HOPKINTON — If city voters choose to reject a November ballot question that asks whether to allow recreational marijuana sales in the community, it’s a decision that could cost the city millions of dollars. tax revenue down the road.
The decision of whether or not to allow pot retail outlets in the community is not in the hands of elected officials, and Hopkinton City Council Speaker Stephen Moffitt Jr. fears voters will know at what point a “no” vote could be negative. be for local revenue and budget, including the loss of a 3% return on every dollar spent to purchase marijuana from a local dispensary.
Matthew Santacroce, acting deputy director of Rhode Island’s Department of Business Regulation, said during a presentation to Hopkinton City Council this week that educating the public will be up to local officials and lawmakers.
“During this process, we were careful not to adopt an advocacy position; it’s not our job,” Santacroce said Monday night. “Our job is to coordinate with companies transparently in accordance with the law. What you’re looking for is an advocacy effort, and I think legislators have a critical role to play in that process.
This week’s presentation came as the state attempts to prepare communities to vote on the issue in the upcoming November election and seeks to streamline legalization by opening recreational sales in December.
Across Rhode Island, 31 of the state’s 39 municipalities have decided to let voters decide the fate of sales in their community by going to the referendum, including Hopkinton, Richmond and Charlestown.
Under the new law, the industry will be heavily regulated under state oversight, with lawmakers set to create a cannabis control commission in early 2023. Cities will automatically join in unless voters reject the creation of such companies in a referendum containing state-approved information. Language. The language of municipal referendums across the state will be exactly the same and was predetermined by the state as part of the legislative package passed in late May.
Every referendum, including Hopkinton’s, will read: “Will new cannabis-related licenses for companies involved in the cultivation, manufacturing, laboratory testing and retail sale of cannabis for adult recreational purposes be issued in the city of (Hopkinton)? »
The Recreation Act allows individuals to keep 1 ounce on their person and up to 10 ounces and 3 plants at home, Santacroce said. Sales will begin in December at nine licensed dispensaries across the state – five are already operating as medical sales facilities and four more are expected to open in the near future – and all medical sales facilities will become “hybrid sales locations” effective of December 1.
“The idea is that if it starts with the nine compassion centers on December 1, it will be at the nine existing licensed medical retailers in the state,” Santacroce said. “The theory is that they are already selling marijuana in a compliant way, so they can already do so safely.”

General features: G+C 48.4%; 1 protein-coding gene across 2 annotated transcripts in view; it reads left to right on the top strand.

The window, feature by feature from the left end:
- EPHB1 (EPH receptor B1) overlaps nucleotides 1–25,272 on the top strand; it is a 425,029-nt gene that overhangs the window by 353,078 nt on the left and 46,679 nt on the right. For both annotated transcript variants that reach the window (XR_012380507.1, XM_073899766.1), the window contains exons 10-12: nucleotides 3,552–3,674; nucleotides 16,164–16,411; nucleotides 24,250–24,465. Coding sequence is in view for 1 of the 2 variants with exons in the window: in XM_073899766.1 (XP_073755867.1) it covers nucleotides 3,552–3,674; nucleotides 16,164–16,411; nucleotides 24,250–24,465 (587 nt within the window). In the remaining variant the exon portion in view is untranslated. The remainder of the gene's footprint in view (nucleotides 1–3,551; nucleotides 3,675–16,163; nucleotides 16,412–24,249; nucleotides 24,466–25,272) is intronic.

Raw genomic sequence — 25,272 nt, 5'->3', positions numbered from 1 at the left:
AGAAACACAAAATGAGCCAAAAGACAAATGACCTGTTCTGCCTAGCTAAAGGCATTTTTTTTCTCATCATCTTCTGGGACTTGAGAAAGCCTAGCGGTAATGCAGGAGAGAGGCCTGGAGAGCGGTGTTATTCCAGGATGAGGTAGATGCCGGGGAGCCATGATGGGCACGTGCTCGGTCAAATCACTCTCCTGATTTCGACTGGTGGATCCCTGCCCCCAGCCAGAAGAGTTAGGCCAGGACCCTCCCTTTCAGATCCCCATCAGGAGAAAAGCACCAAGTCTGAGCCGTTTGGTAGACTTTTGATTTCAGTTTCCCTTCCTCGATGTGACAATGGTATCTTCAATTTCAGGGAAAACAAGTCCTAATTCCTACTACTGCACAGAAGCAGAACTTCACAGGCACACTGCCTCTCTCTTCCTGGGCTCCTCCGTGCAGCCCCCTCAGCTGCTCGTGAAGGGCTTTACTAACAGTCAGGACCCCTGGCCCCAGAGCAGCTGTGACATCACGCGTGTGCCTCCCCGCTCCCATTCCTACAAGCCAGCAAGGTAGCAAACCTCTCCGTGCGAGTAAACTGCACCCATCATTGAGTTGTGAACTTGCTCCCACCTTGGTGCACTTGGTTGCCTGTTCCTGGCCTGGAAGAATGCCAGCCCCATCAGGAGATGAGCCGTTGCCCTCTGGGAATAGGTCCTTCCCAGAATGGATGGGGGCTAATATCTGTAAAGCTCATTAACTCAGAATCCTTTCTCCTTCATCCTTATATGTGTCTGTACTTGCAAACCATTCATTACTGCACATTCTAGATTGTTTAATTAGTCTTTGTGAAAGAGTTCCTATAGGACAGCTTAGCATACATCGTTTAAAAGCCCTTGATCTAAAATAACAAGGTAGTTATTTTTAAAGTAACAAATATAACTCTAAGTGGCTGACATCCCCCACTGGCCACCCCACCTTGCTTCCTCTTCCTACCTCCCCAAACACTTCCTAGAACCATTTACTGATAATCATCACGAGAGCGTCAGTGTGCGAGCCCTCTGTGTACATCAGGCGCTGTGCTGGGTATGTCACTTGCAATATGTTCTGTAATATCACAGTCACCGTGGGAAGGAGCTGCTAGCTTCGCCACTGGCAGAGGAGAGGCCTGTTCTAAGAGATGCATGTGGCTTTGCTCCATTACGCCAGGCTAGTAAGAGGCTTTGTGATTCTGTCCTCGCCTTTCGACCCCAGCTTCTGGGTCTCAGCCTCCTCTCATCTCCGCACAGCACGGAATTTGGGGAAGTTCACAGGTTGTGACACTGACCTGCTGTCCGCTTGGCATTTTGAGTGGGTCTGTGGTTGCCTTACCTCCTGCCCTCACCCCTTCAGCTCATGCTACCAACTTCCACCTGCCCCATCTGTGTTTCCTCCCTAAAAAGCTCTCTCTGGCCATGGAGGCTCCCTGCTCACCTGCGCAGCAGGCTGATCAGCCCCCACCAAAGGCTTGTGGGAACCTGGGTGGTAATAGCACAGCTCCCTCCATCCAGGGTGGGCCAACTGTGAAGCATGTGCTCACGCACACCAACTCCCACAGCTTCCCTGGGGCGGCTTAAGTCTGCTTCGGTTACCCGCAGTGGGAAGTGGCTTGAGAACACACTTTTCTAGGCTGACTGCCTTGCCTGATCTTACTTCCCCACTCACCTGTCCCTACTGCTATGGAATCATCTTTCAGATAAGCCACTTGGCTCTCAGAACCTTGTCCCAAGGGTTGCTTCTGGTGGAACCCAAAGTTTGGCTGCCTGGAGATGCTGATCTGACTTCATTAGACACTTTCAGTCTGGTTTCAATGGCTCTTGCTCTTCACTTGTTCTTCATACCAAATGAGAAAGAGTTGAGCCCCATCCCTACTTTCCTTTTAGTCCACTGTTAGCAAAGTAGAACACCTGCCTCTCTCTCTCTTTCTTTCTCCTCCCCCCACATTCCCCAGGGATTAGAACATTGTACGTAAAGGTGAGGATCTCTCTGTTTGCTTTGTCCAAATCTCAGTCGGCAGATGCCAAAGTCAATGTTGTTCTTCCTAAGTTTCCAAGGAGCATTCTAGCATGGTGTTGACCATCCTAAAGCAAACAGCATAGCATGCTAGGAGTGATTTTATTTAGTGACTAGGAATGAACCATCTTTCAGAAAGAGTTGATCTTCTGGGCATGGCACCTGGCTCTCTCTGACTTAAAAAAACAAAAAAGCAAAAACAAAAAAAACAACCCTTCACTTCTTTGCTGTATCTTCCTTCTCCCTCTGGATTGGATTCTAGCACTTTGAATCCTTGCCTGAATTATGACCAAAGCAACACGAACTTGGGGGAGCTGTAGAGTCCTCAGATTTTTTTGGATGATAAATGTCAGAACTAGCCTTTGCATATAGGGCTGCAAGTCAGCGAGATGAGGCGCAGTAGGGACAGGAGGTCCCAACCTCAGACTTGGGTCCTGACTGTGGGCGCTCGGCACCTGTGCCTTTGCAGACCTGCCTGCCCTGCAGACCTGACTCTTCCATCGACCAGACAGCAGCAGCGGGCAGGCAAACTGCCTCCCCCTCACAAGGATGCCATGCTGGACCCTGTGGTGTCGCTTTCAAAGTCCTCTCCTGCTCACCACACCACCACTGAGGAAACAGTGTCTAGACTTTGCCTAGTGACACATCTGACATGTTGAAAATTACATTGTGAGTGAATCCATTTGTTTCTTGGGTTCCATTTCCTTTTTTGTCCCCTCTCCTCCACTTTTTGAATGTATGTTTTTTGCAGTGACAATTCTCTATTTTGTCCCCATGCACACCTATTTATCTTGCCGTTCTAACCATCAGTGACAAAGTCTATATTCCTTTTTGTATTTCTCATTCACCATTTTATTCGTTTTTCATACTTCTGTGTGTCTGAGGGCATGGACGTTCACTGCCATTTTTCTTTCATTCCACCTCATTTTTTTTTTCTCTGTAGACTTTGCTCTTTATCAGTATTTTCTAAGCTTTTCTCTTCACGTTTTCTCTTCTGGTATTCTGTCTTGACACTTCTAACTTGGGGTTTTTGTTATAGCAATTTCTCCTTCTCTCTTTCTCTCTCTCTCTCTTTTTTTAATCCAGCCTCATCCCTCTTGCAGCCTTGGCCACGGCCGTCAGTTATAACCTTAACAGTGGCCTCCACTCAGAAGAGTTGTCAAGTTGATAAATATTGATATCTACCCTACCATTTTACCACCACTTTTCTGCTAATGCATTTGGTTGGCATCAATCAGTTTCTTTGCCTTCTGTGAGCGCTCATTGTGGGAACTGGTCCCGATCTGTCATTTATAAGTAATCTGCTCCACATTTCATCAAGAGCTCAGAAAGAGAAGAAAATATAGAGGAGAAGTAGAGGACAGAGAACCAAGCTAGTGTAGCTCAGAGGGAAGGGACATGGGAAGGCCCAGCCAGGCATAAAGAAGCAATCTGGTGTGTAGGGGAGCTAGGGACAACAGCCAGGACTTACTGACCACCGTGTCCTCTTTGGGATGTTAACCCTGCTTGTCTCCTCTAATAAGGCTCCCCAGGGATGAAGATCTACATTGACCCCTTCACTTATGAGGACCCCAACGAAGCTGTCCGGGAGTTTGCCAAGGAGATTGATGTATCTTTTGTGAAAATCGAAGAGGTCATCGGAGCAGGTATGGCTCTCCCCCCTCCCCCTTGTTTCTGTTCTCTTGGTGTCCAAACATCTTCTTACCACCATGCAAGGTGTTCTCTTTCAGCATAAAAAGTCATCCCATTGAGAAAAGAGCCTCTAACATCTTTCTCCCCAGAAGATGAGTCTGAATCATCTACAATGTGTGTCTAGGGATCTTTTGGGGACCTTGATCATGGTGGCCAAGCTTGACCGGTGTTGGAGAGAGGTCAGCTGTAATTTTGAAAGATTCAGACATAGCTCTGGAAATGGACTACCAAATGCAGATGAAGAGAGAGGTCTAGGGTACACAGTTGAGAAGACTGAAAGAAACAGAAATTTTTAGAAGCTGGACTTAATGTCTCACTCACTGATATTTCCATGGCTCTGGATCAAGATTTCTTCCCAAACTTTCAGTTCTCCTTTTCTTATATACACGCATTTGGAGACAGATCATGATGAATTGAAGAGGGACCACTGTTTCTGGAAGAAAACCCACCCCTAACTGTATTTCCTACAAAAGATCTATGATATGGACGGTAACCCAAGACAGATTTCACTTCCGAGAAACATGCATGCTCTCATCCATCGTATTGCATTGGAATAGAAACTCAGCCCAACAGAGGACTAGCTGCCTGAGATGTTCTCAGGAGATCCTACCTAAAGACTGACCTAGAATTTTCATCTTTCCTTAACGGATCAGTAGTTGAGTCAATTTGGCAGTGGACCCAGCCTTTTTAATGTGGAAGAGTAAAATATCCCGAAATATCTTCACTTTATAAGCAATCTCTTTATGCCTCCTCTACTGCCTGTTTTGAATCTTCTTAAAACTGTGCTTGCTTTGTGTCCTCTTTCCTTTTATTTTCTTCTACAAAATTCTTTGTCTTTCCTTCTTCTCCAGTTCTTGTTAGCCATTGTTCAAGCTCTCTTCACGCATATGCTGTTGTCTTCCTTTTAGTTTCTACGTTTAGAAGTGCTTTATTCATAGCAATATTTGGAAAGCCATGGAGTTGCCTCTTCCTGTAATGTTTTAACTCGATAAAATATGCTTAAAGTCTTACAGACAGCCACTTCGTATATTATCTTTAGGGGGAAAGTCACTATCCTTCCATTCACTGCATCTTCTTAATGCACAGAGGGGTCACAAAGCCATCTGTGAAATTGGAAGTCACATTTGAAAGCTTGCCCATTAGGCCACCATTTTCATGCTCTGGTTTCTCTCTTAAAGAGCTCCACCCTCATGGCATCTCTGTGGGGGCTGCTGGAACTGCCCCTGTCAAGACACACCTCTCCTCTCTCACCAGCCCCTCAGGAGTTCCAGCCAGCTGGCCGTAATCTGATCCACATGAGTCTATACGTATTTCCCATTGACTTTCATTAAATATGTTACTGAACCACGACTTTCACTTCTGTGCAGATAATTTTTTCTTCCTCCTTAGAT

The nine existing facilities are spread fairly evenly across the six regions of the state to provide population-based access and ensure that all medical patients are within 20 minutes of a recreational vending facility.
Once the Cannabis Control Commission is established, the body will then be tasked with establishing formal regulations and inspection protocols before approving 24 additional outlets across the state, ultimately culminating in the assignment of four outlets in the southwest region of Rhode Island, Santacroce said. .
For communities where recreational marijuana is sold, the state tax system will provide significant financial benefits. Under state law, cities where pot is sold will receive 3% of sales through a set 20% tax system that mimics that used in neighboring Massachusetts. Under the system, the state tax and a secondary marijuana tax are also applied.
Santacroce said early revenue estimates indicate the impact of such a tax could mean up to $2 million to $3 million for a city where the sales take place. The town currently has two cultivators, listed in state records as CRI and THBCD, but does not have a medical sales dispensary.
Moffitt said he was concerned the general public might not be aware of this information, and he indicated the same when he objected to the decision to send the measure to a referendum in July. The referendum was ultimately approved by a 3-2 vote.
The main concern, Moffitt said, is that the public might not be fully aware of the impact a “no” vote might have, and (the city) might not be able to reverse the impact a time this will happen.
“The ballot question does not tell the voter that there are financial implications to this decision,” Moffitt said. “There is no indication that if I vote no it could cost me tax revenue.”
Councilman Scott Bill Hirst expressed trepidation at the idea of a business opening and said his main concern was that the state not “sell the city a bogus bill” that would backfire on the community local.
“The city has been burned on solar tax revenue, and I think it’s important to note that the 3% could still change,” he said. “People got made a lot of promises that were never kept, and they just got burned by solar power when it was supposed to be an economic benefit.”